Nineteenth-century Oxford, Part 2
Michael G. Brock, Mark C. Curthoys
Clarendon Press, 2000 - Education - 993 pages
Volume VII of The History of the University of Oxford completes the survey of nineteenth-century Oxford begun in Volume VI. After 1871 both teachers and students at Oxford were freed from tests of religious belief. The volume describes the changed mental climate in which some dons sought a new basis for morality, while many undergraduates found a compelling ideal in the ethic of public service both at home and in the empire. The contributors address a wide variety of issues, including women's education, architecture, sport, and scholarship.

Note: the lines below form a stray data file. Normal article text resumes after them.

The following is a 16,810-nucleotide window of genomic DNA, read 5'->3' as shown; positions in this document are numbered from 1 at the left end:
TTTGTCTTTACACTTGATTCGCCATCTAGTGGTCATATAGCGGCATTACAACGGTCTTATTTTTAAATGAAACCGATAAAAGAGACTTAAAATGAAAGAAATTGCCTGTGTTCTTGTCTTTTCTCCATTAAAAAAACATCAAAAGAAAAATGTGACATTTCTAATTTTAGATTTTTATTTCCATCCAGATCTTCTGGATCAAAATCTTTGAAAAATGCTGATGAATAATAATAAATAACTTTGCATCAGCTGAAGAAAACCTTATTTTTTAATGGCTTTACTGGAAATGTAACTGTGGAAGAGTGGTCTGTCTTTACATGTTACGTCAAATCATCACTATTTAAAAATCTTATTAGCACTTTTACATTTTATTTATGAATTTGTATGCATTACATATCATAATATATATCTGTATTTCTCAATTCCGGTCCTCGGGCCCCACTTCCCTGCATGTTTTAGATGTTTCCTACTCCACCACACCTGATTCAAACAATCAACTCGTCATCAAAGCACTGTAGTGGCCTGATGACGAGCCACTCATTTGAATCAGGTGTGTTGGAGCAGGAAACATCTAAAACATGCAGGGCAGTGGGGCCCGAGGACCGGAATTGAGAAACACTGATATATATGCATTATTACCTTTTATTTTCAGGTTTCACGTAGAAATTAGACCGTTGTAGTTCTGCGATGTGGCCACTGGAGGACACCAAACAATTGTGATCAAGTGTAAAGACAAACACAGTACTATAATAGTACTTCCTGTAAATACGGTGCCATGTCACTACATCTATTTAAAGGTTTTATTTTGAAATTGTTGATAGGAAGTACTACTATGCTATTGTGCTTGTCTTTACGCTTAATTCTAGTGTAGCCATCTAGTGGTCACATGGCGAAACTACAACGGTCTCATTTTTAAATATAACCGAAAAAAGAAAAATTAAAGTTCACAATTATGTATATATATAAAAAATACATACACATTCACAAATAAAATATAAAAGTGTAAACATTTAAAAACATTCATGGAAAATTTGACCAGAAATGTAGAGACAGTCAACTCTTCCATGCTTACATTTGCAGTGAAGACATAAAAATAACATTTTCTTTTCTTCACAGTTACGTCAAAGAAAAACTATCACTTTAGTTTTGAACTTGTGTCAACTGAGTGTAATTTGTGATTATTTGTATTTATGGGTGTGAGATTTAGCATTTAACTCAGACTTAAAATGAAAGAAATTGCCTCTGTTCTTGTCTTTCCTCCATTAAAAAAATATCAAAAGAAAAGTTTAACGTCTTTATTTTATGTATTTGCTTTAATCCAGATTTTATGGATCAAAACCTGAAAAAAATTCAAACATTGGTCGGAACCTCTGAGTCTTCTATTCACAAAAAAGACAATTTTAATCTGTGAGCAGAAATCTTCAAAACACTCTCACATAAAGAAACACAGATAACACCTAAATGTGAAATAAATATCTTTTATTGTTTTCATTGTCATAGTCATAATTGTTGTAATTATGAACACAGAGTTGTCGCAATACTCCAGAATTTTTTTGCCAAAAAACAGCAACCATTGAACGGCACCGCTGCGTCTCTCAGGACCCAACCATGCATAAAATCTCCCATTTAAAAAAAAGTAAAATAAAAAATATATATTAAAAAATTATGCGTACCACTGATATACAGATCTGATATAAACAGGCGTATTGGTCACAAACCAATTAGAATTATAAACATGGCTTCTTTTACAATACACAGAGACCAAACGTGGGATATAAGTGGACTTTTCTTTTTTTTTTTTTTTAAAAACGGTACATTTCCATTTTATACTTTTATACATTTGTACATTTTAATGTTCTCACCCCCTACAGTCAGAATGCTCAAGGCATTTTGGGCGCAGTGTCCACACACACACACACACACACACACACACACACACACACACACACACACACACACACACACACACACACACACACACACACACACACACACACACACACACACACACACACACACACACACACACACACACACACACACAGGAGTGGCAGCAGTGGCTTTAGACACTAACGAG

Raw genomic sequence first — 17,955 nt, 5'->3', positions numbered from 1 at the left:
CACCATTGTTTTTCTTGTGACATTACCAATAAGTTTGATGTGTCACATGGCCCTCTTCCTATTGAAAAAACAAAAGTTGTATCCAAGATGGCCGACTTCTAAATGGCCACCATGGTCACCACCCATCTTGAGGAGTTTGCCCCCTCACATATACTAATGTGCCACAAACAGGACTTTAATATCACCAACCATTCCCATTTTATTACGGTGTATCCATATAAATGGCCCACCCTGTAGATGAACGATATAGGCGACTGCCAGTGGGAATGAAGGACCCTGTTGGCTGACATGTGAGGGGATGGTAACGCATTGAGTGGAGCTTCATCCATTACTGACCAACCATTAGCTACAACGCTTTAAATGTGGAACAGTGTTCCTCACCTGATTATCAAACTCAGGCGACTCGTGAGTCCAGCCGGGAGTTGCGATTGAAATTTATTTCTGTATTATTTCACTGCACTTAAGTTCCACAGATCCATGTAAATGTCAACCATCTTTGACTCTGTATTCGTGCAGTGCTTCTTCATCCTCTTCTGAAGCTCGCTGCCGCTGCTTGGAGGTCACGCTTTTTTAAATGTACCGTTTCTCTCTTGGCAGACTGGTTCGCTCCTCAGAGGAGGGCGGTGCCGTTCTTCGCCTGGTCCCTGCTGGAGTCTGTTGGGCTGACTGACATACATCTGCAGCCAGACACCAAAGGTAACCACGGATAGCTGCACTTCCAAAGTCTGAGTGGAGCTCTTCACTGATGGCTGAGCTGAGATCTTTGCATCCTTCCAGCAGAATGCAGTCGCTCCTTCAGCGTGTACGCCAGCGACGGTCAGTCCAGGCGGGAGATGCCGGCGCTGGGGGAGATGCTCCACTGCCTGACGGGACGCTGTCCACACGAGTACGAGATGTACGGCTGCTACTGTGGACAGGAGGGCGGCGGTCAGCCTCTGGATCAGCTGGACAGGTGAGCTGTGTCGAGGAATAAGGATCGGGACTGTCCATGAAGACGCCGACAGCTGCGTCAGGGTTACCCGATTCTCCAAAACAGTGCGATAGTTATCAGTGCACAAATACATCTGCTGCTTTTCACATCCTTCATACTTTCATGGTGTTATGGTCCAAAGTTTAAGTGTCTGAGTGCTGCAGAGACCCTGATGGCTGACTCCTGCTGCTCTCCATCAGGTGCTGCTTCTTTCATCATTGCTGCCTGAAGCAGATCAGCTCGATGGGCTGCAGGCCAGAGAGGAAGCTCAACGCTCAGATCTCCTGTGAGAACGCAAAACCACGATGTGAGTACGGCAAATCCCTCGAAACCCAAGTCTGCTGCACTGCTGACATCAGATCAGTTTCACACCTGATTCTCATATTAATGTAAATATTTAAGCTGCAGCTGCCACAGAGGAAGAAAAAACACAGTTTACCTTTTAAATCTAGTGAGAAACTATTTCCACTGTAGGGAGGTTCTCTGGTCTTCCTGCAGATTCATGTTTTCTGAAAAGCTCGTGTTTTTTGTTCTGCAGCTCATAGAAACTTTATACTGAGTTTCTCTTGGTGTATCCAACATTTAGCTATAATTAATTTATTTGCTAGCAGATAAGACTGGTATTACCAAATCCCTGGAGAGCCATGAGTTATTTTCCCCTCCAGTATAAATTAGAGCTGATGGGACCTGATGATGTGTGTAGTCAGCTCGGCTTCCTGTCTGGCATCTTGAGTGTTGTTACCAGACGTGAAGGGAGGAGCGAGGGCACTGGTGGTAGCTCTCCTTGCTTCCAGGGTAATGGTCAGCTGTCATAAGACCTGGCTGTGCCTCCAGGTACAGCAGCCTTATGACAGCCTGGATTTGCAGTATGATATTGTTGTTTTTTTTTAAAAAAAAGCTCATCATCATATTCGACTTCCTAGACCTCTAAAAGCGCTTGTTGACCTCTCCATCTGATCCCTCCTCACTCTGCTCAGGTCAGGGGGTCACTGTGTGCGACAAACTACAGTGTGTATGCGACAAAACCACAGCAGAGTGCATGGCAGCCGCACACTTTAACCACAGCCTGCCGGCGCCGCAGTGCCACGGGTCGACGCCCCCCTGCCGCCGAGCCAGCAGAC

What people are saying - Write a review
We haven't found any reviews in the usual places.